Hot!! Anise is back, which seems to be a bit of a theme with Port Mourant rums. Rubber, wood, dark chocolate, black tea and licorice. The menthol and wood are strong on the long smokey finish. Only thing I don’t like is the level of bitterness.
I’ve added some water to calm it down a bit and see if it made a difference in flavour. It did, and especially brought chocolate more to the forefront. To me it made for a more pleasant experience. The finish remains mighty long. The bitterness is still there. It’s a hot and intense rum that could have done with a slightly lower abv.
Menthol and wood to start, it’s sweet and having none of the bitterness of rum 1. It’s meaty. Toffee, pickles, tobacco and leather. It’s quite an intense affair. The finish is shorter than rum 1, but it’s still long and enjoyable. Doesn’t have as much body as rum 1, but it’s more interesting to dissect, not as hot and not as bitter.
This one is definitely lighter on the alcohol. I’m tasting oak, sherry, mint, toffee, light paint stripper, caramel, anise and tobacco. I feel like it would have benefited from an extra 5 or 10% alcohol. Despite that, it’s coating my mouth in goodness. It’s sweet in the front and dry on the finish. Love this one.
Rum 1: El Dorado Rare Collection Port Mourant 1999
Rum 2: Holmes Cay Guyana Port Mourant 2005
Rum 3: Bristol Classic Rum Port Morant 25 Years
It’s clear that these three rums originate from the same still through their similarities. However, the differences between them are still profound. The El Dorado is intense and powerful. It really slaps you in the face. A little bit of water makes it a better experience to me. What let it down is a certain level of bitterness that’s present. Without that it would have been a lot more pleasant.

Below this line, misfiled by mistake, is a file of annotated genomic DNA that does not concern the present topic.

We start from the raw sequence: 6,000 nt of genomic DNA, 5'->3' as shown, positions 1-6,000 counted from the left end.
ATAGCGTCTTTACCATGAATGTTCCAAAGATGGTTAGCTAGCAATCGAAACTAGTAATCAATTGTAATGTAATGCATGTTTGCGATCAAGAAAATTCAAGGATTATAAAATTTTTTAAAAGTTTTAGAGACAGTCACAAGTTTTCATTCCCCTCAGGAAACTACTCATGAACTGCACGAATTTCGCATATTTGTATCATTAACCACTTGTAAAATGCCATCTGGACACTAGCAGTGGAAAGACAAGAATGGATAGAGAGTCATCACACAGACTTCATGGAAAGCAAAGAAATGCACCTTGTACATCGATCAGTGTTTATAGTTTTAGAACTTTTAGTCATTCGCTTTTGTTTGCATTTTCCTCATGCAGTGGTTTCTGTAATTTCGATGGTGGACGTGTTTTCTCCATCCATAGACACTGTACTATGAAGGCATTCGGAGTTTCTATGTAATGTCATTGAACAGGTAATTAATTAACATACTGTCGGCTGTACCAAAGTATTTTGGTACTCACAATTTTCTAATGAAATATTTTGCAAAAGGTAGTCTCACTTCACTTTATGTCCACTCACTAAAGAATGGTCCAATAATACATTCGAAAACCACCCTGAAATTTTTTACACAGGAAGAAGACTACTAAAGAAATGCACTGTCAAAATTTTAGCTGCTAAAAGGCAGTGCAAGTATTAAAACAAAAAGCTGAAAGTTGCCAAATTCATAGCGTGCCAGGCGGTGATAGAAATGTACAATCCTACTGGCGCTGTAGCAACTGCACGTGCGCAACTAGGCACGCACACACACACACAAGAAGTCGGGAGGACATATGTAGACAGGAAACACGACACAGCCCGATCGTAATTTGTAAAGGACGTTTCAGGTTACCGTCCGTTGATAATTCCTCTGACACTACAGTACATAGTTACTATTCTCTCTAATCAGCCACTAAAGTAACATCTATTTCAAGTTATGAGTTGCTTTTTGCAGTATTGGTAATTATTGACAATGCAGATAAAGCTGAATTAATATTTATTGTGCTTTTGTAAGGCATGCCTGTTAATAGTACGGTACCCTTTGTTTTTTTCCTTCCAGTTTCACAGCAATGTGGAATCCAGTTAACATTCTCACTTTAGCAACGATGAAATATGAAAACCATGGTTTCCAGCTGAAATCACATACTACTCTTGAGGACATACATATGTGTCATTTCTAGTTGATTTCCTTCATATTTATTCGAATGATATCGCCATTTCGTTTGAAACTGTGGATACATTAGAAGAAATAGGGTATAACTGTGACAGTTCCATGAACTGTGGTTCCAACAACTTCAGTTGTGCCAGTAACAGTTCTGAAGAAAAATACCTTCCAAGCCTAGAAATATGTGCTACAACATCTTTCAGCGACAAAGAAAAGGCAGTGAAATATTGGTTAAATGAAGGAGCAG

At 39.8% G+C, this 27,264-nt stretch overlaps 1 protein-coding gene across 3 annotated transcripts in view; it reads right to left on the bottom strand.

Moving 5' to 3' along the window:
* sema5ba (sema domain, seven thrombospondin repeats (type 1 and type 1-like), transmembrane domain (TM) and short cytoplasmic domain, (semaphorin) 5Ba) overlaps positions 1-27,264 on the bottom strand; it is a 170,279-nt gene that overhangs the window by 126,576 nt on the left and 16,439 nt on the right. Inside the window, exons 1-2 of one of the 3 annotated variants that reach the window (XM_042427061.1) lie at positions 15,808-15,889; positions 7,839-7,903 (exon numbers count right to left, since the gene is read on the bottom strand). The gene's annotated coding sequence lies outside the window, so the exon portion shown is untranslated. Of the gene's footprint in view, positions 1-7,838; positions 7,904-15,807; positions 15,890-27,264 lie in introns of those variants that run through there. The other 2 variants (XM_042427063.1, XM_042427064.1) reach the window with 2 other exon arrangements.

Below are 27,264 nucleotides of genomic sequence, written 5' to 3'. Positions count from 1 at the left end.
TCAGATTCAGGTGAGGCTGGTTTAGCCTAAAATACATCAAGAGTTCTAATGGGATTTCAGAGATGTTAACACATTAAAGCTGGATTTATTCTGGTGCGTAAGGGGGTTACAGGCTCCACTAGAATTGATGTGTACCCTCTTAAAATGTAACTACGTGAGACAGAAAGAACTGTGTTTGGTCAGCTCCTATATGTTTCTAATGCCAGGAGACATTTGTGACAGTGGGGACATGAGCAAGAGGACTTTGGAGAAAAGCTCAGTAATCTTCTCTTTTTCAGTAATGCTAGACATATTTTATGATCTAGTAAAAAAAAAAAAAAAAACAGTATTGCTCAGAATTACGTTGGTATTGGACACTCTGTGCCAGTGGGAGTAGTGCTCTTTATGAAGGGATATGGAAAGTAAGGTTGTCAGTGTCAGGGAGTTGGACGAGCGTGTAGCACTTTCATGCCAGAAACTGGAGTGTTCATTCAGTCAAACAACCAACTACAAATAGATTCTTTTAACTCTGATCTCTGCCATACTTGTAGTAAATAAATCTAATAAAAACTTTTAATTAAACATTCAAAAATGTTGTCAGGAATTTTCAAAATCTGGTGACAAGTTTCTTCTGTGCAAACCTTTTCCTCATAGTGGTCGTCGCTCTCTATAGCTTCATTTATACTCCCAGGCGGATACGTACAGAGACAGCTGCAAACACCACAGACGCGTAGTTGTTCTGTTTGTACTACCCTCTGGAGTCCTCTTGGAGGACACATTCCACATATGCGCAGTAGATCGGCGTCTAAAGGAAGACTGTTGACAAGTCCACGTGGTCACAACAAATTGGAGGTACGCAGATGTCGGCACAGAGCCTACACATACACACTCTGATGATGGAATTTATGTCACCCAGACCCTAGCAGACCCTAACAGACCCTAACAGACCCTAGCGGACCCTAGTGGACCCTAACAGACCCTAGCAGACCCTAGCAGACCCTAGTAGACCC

Holmes Cay has bottled another gem, after their excellent Barbados expression. Compared to the El Dorado it felt fruitier and crispier. Less body, but a little bit more complexity and less of the overwhelming alcohol. It felt younger than the others. Compared to the ED that’s not actually the case, however the ageing location is very different. Tropical vs non tropical ageing definitely had an impact on the end result of these two. The El Dorado’s intensity is a few degrees higher.
My clear favourite is the Bristol. What an amazing rum! Well balanced, great flavour, great intensity. If this was at 55% I think it would be in the running for best rum I’ve ever had. In this case it’s one of the best. Only thing I wish is that I had bought multiple bottles of this one, but at the time I bought it (years ago) I felt it was expensive. It's still for sale in Europe, but the rum world and rum prices have changed and now I see that old price as great value for money. Oh well….the search continues.
Bristol Classic Rum Port Morant 25 Years – 94
El Dorado Rare Collection Port Mourant 1999 – 83
Holmes Cay Guyana Port Mourant 2005 – 87
Click here for info on the scoring method.